The live show itself was spectacular. It began with a group number introducing all the dancers, and then alternated between pairs and solo performances. Group performances were scattered throughout, including a delightful interpretation of the classic "Money, Money" from Cabaret. The show was designed to highlight each dancer’s strengths, recreating favorite dance routines from the television program. One of my personal favorites was the hip-hop "escaped convict" routine with Kherington and Twitch dancing to Busta Rhymes' "Don't Touch Me (Throw Da Water On 'Em)." Another highlight was the somewhat comedic Broadway routine with Joshua and Katee dancing to "All For The Best" from Godspell.
The show's winner, Joshua, who was featured in the most dances, showed enormous versatility. He moved effortlessly between styles without missing a beat. His samba with Katee (to Angela Via's "Baila, Baila") was one of several quite sexy routines that displayed what great shape the dancers are in. Everyone seemed at the top of their game and more than prepared to be performing in front of thousands of spectators. The names of the choreographers of each routine were studiously mentioned, giving credit to the tremendous work they contributed.
In addition to dancing, each finalist performed comedic bits to introduce the next act. While it was obviously written dialogue, the bits seemed spontaneous and the audience loved it. This was a reminder that more is required of this type of performer than just being a good dancer. Particularly amusing was the running theme of the beleaguered Gev trying to woo the resistant Courtney. It was nice to see each performer involved with multiple aspects of the staging. It allowed the audience to really get to know each dancer, assuming they weren't already familiar with them. By the end of the show, I knew each of their names and what kinds of things they excelled at – without having followed the television program.
Despite the occasionally corny banter and interplay, dancing was always at the forefront of the show. As part of the wide range of styles on display, types of dance from other cultures were even included. Especially impressive was the Russian Trepak (from The Nutcracker), performed by Twitch and Joshua. Joshua achieved mind-boggling height in his leaps, essentially doing the splits in mid-air several feet off the ground. Twitch displayed a mastery of prisyatki, which is traditional Russian squat work. This routine, perhaps more than any other, brought the crowd to its feet in wild applause.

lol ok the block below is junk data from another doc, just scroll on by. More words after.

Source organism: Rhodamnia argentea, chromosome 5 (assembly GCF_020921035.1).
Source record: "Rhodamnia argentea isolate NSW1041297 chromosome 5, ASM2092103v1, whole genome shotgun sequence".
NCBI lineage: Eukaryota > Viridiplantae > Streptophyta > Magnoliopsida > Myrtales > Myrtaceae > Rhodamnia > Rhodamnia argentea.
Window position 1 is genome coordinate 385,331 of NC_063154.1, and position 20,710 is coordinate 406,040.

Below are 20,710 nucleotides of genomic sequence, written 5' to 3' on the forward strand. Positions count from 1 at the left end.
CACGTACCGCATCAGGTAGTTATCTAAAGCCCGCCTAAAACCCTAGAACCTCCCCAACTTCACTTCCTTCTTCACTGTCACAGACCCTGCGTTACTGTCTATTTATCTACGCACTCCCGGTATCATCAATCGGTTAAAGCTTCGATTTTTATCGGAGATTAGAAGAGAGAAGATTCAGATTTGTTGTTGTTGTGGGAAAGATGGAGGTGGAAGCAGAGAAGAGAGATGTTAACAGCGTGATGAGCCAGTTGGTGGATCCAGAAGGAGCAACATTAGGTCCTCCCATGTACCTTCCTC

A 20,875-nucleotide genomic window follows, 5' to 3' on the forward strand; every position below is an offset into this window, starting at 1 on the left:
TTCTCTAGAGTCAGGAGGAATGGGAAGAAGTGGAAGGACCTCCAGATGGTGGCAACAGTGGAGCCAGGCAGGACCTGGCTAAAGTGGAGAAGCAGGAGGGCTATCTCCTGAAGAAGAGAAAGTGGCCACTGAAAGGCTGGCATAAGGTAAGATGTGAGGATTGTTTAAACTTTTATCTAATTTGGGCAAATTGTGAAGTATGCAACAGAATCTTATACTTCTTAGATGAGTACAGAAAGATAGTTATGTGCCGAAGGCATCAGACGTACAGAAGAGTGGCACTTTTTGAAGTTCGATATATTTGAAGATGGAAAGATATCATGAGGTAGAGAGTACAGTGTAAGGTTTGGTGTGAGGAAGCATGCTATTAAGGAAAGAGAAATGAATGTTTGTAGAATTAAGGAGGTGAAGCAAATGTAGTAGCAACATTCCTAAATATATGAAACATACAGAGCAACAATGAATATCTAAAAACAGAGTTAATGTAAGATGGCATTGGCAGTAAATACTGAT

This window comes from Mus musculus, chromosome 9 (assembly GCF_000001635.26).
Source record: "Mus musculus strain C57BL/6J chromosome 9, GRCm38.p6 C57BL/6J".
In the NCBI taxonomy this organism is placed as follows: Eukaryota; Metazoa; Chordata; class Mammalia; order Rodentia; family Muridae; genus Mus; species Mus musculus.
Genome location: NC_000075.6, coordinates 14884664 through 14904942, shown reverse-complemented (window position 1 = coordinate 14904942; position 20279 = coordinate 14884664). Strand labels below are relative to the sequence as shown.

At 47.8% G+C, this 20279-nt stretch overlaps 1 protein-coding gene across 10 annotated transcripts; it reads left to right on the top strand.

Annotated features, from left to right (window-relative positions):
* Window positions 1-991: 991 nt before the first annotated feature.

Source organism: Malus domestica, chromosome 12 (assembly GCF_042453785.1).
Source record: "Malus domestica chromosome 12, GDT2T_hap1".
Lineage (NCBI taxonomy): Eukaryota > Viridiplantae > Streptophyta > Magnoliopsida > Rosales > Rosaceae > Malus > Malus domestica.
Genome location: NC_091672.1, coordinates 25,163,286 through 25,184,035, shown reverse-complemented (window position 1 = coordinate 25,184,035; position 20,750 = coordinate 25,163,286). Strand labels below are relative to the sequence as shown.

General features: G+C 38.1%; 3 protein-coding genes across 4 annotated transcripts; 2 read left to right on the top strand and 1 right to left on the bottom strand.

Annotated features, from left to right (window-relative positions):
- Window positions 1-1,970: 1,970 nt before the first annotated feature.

One of the most exceptional aspects of the show was seeing everyone excel in one way or another. It is amazing to watch what the dancers can achieve in fairly short routines, none lasting more than a few minutes. The skill and technique that went into their work was breathtaking.
I was easily able to pick up on which routines were fan favorites from the television program. The very mention of key props that would appear in certain segments brought waves of giddy anticipation from the crowd. One of these was a doorway, which featured prominently in a contemporary routine with Twitch and Katee. To the sounds of Duffy's "Mercy," they portrayed an obviously troubled – but passionate – couple. I was impressed by the amount of acting that goes into these performances; these dancers go further than mere choreographed movement. Their high level of emotional expression electrified the Tacoma Dome and elevated the show to a new level. Chelsie Hightower and Mark Kanemura provided another example of this with their "briefcase" hip-hop routine, set to Leona Lewis' "Bleeding Love." This was another noteworthy example of the storytelling within the choreography, this time depicting a doomed romance between a girl and "a jerk" (according to Kherington in her introduction to the piece).
Speaking of the emotionally charged work on display throughout this live extravaganza, a very special mention must be made of the one performance that actually brought me to tears. Choreographed by Jean-Marc Genereux, Twitch and Kherington performed a Viennese Waltz to the strains of "A New Day Has Come" by Celine Dion. What made this one especially great was a taped segment from the television program in which Genereux explained that he has a severely disabled daughter afflicted by Rett Syndrome. This disorder robs its sufferers of nearly all motor skills. In the case of Genereux's daughter, the one thing that elicits an animated reaction from her is watching movement such as dance. He choreographed this piece for her, with the hopes he would see a physical reaction from her.
The elegant beauty of the dancing, when given this heartrending context, resulted in more than a few visibly moved spectators. It wasn't the closing performance of the show, nor the flashiest, but definitely a true showstopper. It was a prime example of how effective and worthwhile So You Think You Can Dance is.
After hearing about all the hard work and dedication the dancers put into their skill, I wondered what the next step would be for each of them. While the similarly-styled television show American Idol is searching for the next music superstar, fame (outside of the dance world) is not generally the outcome for even the most successful dancers.
Jessica wants to use the show as “a springboard” and hopes to keep getting better. Chelsea agreed that improving one's art is the key to longevity as a dancer. “The minute you think that training is over is the minute that people start flying past you like a race,” she said. Chelsea also plans to keep training and auditioning, in hopes of landing "that one big contract.” Mark, the most low-key of those I spoke with, plans to keep teaching and would like to work with different companies such as Cirque Du Soleil. The show’s winner, Joshua, aspires to become an R&B recording artist. But, as much as he loves to sing, he assured me, “I never want to give up the dance.”